As more lawyers jazz up the office and wow their clients with artwork, Linda Tsang investigates the buying game. Linda Tsang is a freelance journalist. Visitors to the art gallery of Holborn firm Collyer-Bristow will be met this month by a dancing nude woman and a large chicken. Fowl Play, a picture by Claire Burbridge, is just one of the sights which will greet clients – and in terms of capturing client interest it certainly beats the usual water cooler and reception desk.
The picture is part of the London firm's summer exhibition which reshows some of the most popular artists exhibited in the past five years. The gallery was set up in 1992 to reflect the partners' “keen interest” in art and holds between four and eight exhibitions each year.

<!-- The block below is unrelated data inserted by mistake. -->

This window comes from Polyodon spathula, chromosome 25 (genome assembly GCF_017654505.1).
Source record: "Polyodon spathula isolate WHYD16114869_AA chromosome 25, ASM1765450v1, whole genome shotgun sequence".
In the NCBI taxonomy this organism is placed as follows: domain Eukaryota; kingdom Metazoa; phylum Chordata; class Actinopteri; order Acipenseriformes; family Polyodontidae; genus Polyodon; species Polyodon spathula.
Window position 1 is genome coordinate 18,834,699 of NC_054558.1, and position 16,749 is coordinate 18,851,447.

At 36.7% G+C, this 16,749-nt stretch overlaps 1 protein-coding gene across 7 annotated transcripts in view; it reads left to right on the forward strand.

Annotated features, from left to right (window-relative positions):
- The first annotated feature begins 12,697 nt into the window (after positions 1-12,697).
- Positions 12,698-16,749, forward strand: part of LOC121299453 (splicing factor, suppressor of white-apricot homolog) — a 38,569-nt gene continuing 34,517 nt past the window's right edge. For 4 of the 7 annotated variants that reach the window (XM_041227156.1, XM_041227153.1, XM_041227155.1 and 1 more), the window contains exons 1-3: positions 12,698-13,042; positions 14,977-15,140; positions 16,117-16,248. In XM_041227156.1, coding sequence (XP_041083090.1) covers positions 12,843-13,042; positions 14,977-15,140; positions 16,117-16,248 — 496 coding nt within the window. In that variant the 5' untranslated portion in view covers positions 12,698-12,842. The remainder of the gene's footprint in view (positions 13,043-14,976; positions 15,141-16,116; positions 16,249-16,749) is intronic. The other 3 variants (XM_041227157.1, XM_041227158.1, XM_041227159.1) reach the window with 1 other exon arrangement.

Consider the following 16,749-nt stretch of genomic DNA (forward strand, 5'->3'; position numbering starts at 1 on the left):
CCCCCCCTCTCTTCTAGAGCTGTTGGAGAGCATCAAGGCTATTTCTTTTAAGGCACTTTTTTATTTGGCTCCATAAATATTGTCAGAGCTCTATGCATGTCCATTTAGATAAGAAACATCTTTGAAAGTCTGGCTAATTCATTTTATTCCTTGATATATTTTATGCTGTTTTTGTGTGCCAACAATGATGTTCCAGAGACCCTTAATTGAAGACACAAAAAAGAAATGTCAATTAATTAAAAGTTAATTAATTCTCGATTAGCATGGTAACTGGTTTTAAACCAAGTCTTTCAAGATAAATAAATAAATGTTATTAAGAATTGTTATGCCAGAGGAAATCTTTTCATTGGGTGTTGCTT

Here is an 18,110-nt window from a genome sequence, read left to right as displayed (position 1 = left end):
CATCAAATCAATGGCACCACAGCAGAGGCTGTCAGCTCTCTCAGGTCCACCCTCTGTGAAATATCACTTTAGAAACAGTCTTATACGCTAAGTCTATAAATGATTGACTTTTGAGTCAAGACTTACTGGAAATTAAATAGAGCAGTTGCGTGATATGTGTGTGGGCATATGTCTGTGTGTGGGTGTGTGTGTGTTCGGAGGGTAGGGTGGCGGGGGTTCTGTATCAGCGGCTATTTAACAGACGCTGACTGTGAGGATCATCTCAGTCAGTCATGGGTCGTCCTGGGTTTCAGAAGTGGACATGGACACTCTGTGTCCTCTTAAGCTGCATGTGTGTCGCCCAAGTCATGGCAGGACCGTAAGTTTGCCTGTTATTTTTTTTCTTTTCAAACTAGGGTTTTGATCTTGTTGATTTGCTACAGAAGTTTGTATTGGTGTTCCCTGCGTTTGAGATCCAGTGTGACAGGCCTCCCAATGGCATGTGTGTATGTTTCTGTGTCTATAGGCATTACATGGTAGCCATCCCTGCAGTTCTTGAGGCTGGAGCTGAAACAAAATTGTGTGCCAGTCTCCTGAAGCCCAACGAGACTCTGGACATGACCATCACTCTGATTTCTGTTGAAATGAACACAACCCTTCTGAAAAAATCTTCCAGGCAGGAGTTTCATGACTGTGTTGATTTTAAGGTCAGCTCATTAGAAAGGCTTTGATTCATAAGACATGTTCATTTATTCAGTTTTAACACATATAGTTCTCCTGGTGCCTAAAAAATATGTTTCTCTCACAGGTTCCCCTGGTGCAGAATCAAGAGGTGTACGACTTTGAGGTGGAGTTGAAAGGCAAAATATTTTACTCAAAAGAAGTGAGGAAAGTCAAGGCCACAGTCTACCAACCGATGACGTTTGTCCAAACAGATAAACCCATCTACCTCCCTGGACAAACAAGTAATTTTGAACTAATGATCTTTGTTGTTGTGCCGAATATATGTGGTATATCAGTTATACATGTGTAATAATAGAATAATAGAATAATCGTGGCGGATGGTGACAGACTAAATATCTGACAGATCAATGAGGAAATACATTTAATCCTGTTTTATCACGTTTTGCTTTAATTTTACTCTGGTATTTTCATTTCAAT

But firms do not have to take the step of opening a commercial gallery to enjoy more challenging art in the workplace or, following the Lord Chancellor, Lord Irvine, make the walls more interesting by forking out over £40,000 on hand-painted wallpaper then covering it with artwork from various national galleries.
Instead, an optimum time to reconsider artwork is during an office move. This is what City firm Linklaters did when it moved lock, stock, barrel and paintings to offices at One Silk Street last year. Partner and art committee member Nigel Reed says the firm enjoyed the luxury of preparation. “The key was planning the move and with a lead time of about two years we could plan everything well in advance,” he says. “Everything came on time so there were no problems – the pictures were moved in before most of the furniture.”